Tinker Lab at Proto Village

The inhabitants here really work with their hands, even if it is to make machines (they fabricated their wind turbine blades themselves!) that they will later use. Gandhian in the truest sense. The people in Proto village believe in being self-reliant and designing for resilience by following 9 basic requirements:

Food and Water Security: In 2014, the villagers started digging 8 ponds, 16 swales and 300 contour trenches. The aim was to accomplish as much as possible before the very unlikely event of a rain. They completed this project in one and a half years after they started, and on the very day of completion, rain filled up the trenches, swales and ponds! It was the perfect merger of fortitude and serendipity. They grow seasonal fruits and vegetables, and millets over two seasons.

Housing/Buildings: All constructions are earth-friendly, and buildings are made by the inhabitants themselves. Usually hexagonal structures are preferred because the hexagon, “...is the most resilient of structures. Hexagon reminds me of our inspiration, the bees, to remain true to our practice of resilience through collective intelligence”, says Kalyan.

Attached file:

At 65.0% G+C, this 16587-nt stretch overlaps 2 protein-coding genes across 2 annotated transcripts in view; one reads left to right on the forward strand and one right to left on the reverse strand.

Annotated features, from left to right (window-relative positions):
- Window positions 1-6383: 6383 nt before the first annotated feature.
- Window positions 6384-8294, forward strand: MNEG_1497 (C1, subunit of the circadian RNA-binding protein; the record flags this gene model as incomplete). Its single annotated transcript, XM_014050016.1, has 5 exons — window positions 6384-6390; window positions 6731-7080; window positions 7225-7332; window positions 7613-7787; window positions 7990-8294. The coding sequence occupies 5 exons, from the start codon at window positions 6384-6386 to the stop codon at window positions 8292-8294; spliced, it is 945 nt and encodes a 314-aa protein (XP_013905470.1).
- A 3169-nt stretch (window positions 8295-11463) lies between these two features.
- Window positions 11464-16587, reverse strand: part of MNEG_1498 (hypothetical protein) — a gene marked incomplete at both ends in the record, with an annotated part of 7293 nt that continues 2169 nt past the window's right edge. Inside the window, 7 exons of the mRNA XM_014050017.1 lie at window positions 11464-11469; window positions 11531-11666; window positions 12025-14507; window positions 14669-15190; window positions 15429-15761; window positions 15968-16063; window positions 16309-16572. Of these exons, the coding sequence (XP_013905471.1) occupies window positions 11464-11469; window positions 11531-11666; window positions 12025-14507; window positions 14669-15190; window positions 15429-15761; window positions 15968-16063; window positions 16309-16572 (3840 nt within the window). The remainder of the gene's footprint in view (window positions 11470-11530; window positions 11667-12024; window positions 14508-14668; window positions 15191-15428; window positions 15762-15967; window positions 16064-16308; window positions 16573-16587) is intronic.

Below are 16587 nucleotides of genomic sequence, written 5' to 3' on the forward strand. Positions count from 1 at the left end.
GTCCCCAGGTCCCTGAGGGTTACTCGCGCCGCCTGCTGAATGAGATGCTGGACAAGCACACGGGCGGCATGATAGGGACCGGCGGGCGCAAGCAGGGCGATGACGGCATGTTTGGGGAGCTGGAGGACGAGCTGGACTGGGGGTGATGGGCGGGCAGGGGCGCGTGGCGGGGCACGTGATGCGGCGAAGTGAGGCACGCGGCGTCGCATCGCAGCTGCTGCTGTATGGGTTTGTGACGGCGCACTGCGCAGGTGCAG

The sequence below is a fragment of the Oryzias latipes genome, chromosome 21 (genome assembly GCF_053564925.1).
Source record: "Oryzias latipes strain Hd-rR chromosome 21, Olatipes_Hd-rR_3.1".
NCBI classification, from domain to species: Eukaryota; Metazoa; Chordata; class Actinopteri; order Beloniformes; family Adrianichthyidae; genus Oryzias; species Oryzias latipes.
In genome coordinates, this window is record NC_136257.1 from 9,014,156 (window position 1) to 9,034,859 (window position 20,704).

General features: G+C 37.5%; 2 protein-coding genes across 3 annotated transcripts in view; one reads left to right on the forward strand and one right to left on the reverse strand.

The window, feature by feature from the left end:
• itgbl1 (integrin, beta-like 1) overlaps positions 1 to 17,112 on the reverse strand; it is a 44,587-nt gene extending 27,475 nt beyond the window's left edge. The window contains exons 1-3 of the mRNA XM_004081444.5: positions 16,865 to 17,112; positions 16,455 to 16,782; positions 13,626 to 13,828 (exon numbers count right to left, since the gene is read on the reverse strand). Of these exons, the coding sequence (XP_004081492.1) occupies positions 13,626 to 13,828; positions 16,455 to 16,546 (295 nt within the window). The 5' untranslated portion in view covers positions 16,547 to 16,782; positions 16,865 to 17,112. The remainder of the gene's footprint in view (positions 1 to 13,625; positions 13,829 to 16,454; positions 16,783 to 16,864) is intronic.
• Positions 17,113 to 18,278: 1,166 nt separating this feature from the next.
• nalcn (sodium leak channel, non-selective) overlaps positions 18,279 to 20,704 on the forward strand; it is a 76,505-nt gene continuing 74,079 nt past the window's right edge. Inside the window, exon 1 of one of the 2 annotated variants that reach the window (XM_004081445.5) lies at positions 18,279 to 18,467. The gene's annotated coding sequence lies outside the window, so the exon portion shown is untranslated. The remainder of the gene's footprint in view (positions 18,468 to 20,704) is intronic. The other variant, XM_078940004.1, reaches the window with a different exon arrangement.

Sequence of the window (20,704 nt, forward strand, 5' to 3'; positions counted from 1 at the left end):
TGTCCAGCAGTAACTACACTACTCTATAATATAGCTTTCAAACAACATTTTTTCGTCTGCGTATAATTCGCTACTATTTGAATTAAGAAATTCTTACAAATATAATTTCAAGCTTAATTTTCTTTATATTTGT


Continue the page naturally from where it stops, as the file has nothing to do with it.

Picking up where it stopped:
Clothing: Two pit handlooms are used for weaving. They are also experimenting with various types of yarn/plant fibres and natural dyeing.

Healthcare: Emphasis is on preventive healthcare. The villagers plan to start Panchakarma (a five step Ayurvedic treatment) and telemedicine for providing medical care to nearby village clusters.

Energy: They use biogas for cooking and harness solar and wind energy for meeting their balance energy requirements. All buildings are designed to be highly energy efficient.

Education: The curriculum is based on:

  • Self: Basic physiology to the practicing body-mind-spirit balance. Environment: Covers natural, political, social, economic and technological.
  • Self-expression: Expressing the self through art, language, philosophy and more.